Survey: Army Housing Satisfaction Declines

Survey: Army Housing Satisfaction Declines

Army leaders check on on-post housing.
Photo by: U.S. Army/Dawn Arden

Maintenance issues, including response times and communication, were among the top concerns cited by soldiers and family members in the Army’s 2022 housing tenant satisfaction survey.

Overall, the survey found a slight decrease in customer satisfaction for residents in privatized, Army-owned and government-leased housing on Army posts.

The survey incorporated more than 25,900 responses from January to March across Army-owned and leased properties and privatized properties.

The Army conducts its housing tenant satisfaction survey annually and uses its findings to improve housing conditions through enhanced communication, acting when necessary and identifying residents’ priorities, according to an Army news release.

Privatized housing received an overall satisfaction score of 73.7 out of a possible 100 points, a slight decrease of 1.7 points from the 2021 survey. Army-owned or leased housing received 72.3 points, which is 0.6 points lower than the previous year.

Of the installations with privatized housing, 26 saw lower scores in 2022, while 16 increased their scores, according to the Army. Eleven posts with Army-owned or leased housing received lower scores than 2021, while 12 received higher scores.

The survey also revealed several housing challenges and improvements compared to last year.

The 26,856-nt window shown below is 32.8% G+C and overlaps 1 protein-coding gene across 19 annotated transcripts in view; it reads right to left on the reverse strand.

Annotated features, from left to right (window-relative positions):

Though respondents rated responsiveness and follow-through, quality of leasing services and quality of maintenance services higher than last year, their satisfaction with property appearance and condition, readiness of on-site staff to solve problems, property rating, relationship to the housing chief and renewal intention all decreased.

This year’s survey responses “are consistent with what we have been hearing … from Army families,” said Michael Reheuser, director of installation services.

“I want to thank every soldier and family member who responded to the survey. We had the highest response rate we have ever had,” Reheuser said in an Army news release. “Army senior leaders remain personally committed to providing safe, quality housing on all Army installations.”

Moving forward, the Army will continue to tackle housing issues. “This firsthand input will be critical to us as we continue to tackle the issues that were identified,” Reheuser said. “We will thoroughly analyze the responses to make sure our ongoing efforts to solve housing problems are on the right track—and to find new solutions.”

Reheuser also pledged to be transparent with residents. “Making sure soldiers and families have safe and quality housing is a no-fail mission,” he said.

The survey is available here.